I notice that, on social media, there are numbers of videos by detransitioners, or those unable to reverse their procedures, expressing their regret for a childhood decision that was facilitated by medical and other professionals but now regretted.

They may now be adults or indeed still minors but what they have in common is that they transitioned as minors.

If they wanted to band together and bring a class action, who might they sue and on what grounds?

I am mainly interested in US and UK law but other countries are of interest.

Doctors Have Failed Them, Say Those Who Regret Transitioning Written by Alicia Ault March 22, 2022 https://www.webmd.com/sex-relationships/news/20220322/doctors-have-failed-them-say-those-who-regret-transitioning

'I feel angry': Why some people regret and reverse their transgender decisions 'I’m angry that every single doctor and therapist we saw told us this was the one and only option' Author of the article:Tom Blackwell Published Dec 14, 2020 https://nationalpost.com/news/canada/i-feel-angry-why-some-people-regret-and-reverse-their-transgender-decisions


  • 5
    Just a heads up- it's widely accepted that these stories are fake or at least heavily exaggerated. Mar 19, 2023 at 10:25
  • 1
    Accepted by whom? On what evidence?
    – Mary
    Mar 20, 2023 at 1:11
  • 1
    See, e.g., Maria Anna Theodora Catharina van der Loos, MD, et al., "Continuation of gender-affirming hormones in transgender people starting puberty suppression in adolescence: a cohort study in the Netherlands" The Lancet (October 20, 2022). DOI:doi.org/10.1016/S2352-4642(22)00254-1 ("Among 720 people who started puberty suppressing hormones prior to the age of 18, 704 (98%) continued to use gender-affirming hormones after turning 18. . . . A total of 12 of these 16 individuals (75%) underwent gonadectomy."). Only 4 out of 704 ceased transitioning.
    – ohwilleke
    Mar 20, 2023 at 6:47
  • 2
    Not transitioning until adulthood has serious negative side effects and is widely regretted.
    – ohwilleke
    Mar 20, 2023 at 6:52
  • I'd ask people to keep political and personal beliefs out of this please - I know that the subject is controversial. However my question is purely legal. Mar 20, 2023 at 9:43

1 Answer 1


Informed consent is required for a surgical procedure. "Informed" includes having knowledge of the risks. The relevant legal question would be whether the doctor in question did adequately apprise the patient of the risks.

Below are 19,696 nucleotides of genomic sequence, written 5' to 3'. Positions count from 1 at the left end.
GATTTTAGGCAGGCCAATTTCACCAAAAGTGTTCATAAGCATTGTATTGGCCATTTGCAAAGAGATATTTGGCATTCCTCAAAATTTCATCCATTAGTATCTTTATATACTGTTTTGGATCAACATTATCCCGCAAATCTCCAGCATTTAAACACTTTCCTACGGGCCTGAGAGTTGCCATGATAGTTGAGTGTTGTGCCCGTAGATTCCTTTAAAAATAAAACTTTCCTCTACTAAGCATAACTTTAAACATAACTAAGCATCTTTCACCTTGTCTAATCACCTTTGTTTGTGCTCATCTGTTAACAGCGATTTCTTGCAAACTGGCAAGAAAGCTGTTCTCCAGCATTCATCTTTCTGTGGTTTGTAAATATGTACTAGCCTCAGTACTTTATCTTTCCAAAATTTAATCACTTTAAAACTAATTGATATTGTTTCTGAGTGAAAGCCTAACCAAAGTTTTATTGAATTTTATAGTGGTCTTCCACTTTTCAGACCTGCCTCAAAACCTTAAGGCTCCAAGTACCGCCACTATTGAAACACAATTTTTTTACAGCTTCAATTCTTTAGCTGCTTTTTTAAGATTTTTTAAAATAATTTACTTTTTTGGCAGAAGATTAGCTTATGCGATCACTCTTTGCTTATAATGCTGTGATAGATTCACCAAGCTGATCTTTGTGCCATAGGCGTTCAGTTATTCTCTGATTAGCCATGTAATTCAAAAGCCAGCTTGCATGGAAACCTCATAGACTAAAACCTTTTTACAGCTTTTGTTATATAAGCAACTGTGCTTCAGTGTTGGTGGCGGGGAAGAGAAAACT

On an individual basis, patient A could sue doctor X for the resulting harm. It is possible that 5 patients might sue the same doctor on this basis, which gets expensive and inefficient. If there is a well-defined and large-enough class, it may be possible for the action to be certified as a class action. 20 people might be a large-enough class.

The defendant would be "whoever is responsible for the wrong". That might be a single practitioner, or a hospital that the practitioner(s) work for. The hospital is an obvious plaintiff, if they failed in their duty to assure that their employees adequately informed patients of the risk.

  • Would the NHS or an equivalent body be a potential defendant for this type of class action suit?
    – nick012000
    Mar 19, 2023 at 10:04
  • I expect so except I don't know anything about the legal structure of the NHS, and it's always possible that you can't sue the government. There is no relevant governmental organization in the US that would be a plausible defendant, given current facts.
    – user6726
    Mar 19, 2023 at 15:28
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    "The plaintiff would be "whoever is responsible for the wrong". Pretty sure you meant "defendant" in that sentence.
    – ohwilleke
    Mar 20, 2023 at 6:49
  • The question is about minors, who don't necessarily have to give informed consent. Is it possible for a minor to sue when consent has been given by a parent or guardian?
    – Stuart F
    Mar 20, 2023 at 17:27
  • If a physician fails to give adequate notice of the risks, then consent, given by whoever, is not informed. This does raise a distinct legal question, whether a parent can be liable for bad parenting decisions. But generally speaking, you can't sue your parents for their parenting, unless the action that undertake legally constitutes abuse.
    – user6726
    Mar 20, 2023 at 18:11

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